Chemistry researchers at Flinders University have ‘struck gold’ by discovering a new way to make ‘green’ polymers from low-cost building blocks with just a small amount of electricity.
The reaction is fast and occurs at room temperature. No hazardous chemical initiators are required – just electricity, with many potential uses including in gold mining and recycling e-waste, an interdisciplinary team reveal in an article just published in the prestigious Journal of the American Chemical Society.
While hundreds of millions of tonnes of plastic is produced every year, with up to half used for single purposes, the Flinders University research group is working on more sustainable options. The power used in production is a contributor to pollution and global warming.
“The use of electricity to produce new materials is an emerging field of research that opens many doors so new chemicals and polymers can be produced in a more sustainable way,” says co-author Dr Thomas Nicholls, an expert in using electrochemistry to make valuable molecules.
The process begins by adding an electron to the basic building block or monomer. After ‘electrocuting’ the monomer, it reacts with another building block in a chain reaction which leads to the formation of a polymer.
First-author and PhD candidate Jasmine Pople says: “Our method to electrochemically produce polymers provides new materials that are highly functional and environmentally friendly.
“The use of electricity to make valuable molecules is expanding rapidly due to its versatility. Additionally, it may generate less waste than traditional chemical syntheses and it can be powered with renewable energy.”
The key polymer made by the team has sulfur-sulfur bonds in its backbone. These sulfur groups can do useful things like bind precious metals such as gold. The team demonstrated that the key polymer could remove 97% of gold from solutions of relevance to mining and e-waste recycling.
The sulfur-sulfur bonds can also be broken and reformed. This interesting property enabled the team to discover conditions to convert the polymer back to its original building block. This is an important advance in recycling.
Typically, when common plastics are recycled, they are simply heated and reshaped into a new product. This process can cause degradation and down-cycling (conversion to a less valuable material), leading to eventual disposal in landfill.
In contrast, the polymers made in the latest research from Flinders University scientists can be chemically converted back into its constituent building blocks in high yield – meaning that building block can be used again to make new polymers.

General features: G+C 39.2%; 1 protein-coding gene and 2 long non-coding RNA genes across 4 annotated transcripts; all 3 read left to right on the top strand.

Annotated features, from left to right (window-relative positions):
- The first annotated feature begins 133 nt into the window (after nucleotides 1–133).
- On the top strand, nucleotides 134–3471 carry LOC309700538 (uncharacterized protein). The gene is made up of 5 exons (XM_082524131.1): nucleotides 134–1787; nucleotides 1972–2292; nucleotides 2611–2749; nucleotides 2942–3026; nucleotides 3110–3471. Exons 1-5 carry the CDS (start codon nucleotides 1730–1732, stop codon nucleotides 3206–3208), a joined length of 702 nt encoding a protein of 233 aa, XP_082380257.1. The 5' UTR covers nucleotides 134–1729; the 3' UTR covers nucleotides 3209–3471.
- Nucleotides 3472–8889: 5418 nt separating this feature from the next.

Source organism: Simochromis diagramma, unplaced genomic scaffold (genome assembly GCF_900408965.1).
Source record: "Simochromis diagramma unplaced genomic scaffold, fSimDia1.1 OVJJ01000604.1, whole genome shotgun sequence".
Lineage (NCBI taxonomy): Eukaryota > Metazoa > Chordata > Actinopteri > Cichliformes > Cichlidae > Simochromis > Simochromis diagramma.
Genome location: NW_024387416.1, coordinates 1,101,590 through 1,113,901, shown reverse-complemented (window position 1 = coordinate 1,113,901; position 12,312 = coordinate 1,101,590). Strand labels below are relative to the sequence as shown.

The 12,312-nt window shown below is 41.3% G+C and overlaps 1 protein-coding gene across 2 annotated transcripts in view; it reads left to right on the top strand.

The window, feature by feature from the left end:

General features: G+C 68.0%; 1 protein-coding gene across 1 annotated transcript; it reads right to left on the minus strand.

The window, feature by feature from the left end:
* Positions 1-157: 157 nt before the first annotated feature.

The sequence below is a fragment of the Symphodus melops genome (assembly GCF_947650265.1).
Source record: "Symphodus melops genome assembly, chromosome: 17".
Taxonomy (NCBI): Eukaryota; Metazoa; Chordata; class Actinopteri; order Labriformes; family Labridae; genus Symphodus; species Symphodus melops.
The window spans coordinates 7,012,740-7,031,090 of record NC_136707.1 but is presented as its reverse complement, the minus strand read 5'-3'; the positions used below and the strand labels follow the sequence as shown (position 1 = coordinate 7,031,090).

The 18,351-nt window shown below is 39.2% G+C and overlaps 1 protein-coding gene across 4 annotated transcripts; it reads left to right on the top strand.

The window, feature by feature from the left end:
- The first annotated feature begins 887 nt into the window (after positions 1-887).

The team also carried out quantum mechanical calculations to understand the details of how the reaction works. The findings were surprising and fortuitous.
“The polymerisation has a clever self-correcting mechanism: whenever the wrong reaction occurs, it reverses until the correct reaction proceeds, ensuring a uniform polymer,” says Research Associate in computational and physical chemistry Dr Le Nhan Pham
Future applications of this class of materials include environmental remediation, gold mining, and use of the polymer as an anti-microbial agent.
This work is funded by an ARC Discovery grant ‘Unusual Trisulfide Chemistry’, led by Future Fellow and Matthew Flinders Professor of Chemistry Justin Chalker and Associate Professor Zhongfan Jia in collaboration with Dr Tom Hasell at the University of Liverpool (DP230100587).
The paper ‘Electrochemical synthesis of poly(trisulfides)’ has been published in the Journal of the American Chemical Society (JACS) DOI: 10.1021/jacs.3c03239
JACS is the flagship journal of the American Chemical Society and the world’s preeminent journal in all of chemistry and interfacing areas of science. JACS has an impact factor of 16.4.
Acknowledgements: The project was supported with generous funding from the Australian Research Council awarded to project leaders Coote, Chalker and Jia (DP200100090, LP200301660, LP200301661, FT220100054, DP210100025 and DP230100587).
The collaborative study was done by the Chemical Synthesis Group in the College of Science and Engineering. Professor Michelle Coote, Associate Professor Zhongfan Jia and Professor Justin Chalker directed the study. The polymer synthesis was led by PhD candidate Jasmine Pople and Research Associate Dr Thomas Nicholls.
Quantum mechanical calculations were completed by Research Associate Dr Le Nhan Pham. Key insights, analysis and application design were contributed by Dr Witold Bloch, Dr Lynn Lisboa, Associate Professor Michael Perkins and Dr Christopher Gibson.